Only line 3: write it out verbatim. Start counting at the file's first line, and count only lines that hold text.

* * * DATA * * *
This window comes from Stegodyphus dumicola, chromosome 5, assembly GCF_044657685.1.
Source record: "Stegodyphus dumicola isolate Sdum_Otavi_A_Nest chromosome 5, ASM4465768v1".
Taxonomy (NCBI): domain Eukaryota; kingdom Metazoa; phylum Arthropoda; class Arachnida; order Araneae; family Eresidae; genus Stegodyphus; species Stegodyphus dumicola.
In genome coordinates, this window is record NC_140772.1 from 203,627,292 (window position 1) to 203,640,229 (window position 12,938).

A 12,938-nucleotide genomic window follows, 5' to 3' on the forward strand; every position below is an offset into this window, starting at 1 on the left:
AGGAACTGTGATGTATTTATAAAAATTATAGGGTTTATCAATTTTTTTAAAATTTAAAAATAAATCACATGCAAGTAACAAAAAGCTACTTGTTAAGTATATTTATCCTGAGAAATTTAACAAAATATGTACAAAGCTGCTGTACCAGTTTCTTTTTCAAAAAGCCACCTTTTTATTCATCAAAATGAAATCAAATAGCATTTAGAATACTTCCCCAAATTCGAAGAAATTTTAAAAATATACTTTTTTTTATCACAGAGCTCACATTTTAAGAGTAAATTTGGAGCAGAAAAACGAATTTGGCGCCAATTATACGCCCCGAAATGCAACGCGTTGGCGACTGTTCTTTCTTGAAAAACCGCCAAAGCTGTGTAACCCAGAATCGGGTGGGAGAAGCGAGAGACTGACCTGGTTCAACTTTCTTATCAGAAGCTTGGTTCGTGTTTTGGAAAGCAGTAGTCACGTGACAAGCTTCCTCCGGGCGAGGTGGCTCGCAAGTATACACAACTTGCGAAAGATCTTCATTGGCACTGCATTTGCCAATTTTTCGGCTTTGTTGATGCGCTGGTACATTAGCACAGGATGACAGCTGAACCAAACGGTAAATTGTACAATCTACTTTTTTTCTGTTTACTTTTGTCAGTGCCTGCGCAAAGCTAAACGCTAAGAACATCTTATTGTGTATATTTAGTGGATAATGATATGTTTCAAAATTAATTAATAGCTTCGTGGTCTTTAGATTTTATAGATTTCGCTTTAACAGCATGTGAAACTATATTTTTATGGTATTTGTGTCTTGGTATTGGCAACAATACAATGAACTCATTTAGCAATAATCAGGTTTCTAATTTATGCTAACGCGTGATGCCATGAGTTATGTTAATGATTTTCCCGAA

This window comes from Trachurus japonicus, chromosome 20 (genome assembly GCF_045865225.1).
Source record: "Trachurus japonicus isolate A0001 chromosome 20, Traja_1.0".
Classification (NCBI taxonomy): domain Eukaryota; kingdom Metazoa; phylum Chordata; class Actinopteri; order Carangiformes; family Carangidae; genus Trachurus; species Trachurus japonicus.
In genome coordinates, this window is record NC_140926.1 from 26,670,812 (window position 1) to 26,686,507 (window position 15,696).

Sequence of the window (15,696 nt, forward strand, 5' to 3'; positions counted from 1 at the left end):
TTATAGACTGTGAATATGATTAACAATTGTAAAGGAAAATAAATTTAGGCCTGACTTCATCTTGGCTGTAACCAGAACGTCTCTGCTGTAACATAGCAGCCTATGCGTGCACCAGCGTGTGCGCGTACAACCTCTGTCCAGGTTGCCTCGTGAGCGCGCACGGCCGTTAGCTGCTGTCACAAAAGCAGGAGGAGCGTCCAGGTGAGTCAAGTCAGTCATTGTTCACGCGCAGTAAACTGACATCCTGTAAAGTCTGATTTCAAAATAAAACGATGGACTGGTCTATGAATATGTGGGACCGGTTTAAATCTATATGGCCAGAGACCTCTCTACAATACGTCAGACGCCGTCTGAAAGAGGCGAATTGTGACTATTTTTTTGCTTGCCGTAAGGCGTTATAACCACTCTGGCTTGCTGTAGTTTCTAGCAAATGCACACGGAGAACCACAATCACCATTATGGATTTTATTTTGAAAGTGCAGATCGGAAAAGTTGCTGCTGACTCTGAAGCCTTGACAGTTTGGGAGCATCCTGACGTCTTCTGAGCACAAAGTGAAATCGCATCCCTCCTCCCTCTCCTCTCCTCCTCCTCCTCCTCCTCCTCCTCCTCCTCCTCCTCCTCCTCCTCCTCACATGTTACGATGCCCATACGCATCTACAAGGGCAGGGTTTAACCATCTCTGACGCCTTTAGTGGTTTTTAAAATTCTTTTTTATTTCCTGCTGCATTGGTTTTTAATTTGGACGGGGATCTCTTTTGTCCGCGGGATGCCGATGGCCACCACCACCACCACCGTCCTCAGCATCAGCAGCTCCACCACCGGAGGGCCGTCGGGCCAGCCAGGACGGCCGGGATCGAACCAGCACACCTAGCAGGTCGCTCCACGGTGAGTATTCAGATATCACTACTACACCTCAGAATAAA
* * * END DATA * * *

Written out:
Taxonomy (NCBI): domain Eukaryota; kingdom Metazoa; phylum Arthropoda; class Arachnida; order Araneae; family Eresidae; genus Stegodyphus; species Stegodyphus dumicola.